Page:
A signed-off model score card should be included as part of the Acceptance criteria that could demonstrate its capability and adherence to various fairness factors to the users. The model score card raises the accountability and responsibility of the model by bringing transparency and clarity on the rules on which the model performs.
What parameters should be part of the Score card?
General Summary, Intended Usage (Scope), Groups (Sections, Regions, diversities), Metrics (Confusion Matrix, Precision, Recall, F1-Score etc.), Training Data, Evaluation Data, Ethical Considerations and Limitations & Recommendations. Moreover, the score card should be explained in a simple and concise manner for the users to decipher and understand the information clearly.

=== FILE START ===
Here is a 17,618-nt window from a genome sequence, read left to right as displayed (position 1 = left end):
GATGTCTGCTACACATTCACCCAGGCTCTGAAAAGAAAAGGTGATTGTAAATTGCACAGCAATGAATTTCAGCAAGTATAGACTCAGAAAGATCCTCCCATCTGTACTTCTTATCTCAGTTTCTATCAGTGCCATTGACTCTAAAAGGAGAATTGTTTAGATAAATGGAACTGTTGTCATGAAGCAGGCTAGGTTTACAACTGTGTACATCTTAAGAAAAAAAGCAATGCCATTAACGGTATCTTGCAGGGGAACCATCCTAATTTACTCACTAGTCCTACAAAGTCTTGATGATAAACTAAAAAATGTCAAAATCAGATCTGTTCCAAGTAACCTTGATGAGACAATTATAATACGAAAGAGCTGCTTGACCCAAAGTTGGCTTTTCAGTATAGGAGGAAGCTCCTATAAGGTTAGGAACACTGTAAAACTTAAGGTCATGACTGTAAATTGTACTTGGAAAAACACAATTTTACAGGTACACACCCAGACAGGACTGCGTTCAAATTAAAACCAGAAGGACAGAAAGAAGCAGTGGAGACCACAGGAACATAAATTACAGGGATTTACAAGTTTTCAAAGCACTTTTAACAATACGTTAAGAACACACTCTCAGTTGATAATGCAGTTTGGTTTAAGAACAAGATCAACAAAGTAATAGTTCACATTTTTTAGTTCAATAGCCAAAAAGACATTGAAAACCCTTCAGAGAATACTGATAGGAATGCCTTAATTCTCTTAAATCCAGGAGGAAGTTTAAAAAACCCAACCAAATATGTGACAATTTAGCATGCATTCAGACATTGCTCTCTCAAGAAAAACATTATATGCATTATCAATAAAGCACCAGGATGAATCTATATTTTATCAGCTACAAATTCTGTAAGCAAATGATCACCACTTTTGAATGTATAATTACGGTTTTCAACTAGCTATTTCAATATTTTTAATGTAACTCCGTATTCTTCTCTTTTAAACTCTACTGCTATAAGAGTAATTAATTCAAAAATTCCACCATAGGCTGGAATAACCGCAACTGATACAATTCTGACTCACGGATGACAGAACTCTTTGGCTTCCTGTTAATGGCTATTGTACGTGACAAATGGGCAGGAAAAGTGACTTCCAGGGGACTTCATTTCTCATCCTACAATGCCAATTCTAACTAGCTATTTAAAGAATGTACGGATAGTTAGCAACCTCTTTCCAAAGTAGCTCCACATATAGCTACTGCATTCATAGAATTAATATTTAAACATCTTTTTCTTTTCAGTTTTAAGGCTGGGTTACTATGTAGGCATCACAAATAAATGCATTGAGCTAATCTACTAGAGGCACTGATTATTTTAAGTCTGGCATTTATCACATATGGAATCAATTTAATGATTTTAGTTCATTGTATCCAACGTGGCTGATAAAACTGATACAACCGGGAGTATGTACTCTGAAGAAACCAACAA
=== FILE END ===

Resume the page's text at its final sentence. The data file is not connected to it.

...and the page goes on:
Being responsible towards our society is a quality we expect from everyone. It is governed by our ethical thoughts and actions. Ethics is always difficult to define, but easy to detect. Being socially responsible in all your efforts while deciding, designing & deploying AI solutions should be a mandatory criterion for approving your model.
Hope we could bring some light into this area for all our new AI/ML designers to ponder. Whatever wonderful solution we build, if it lacks fairness towards the social system, then it is bound to fail. So, better invest time and effort in understanding and defining fairness criteria and design the basic framework of your model. All the best!
Source: Inspired from my AI/ML customer experiences and model Use cases from Google, Kaggle & Microsoft AI solutions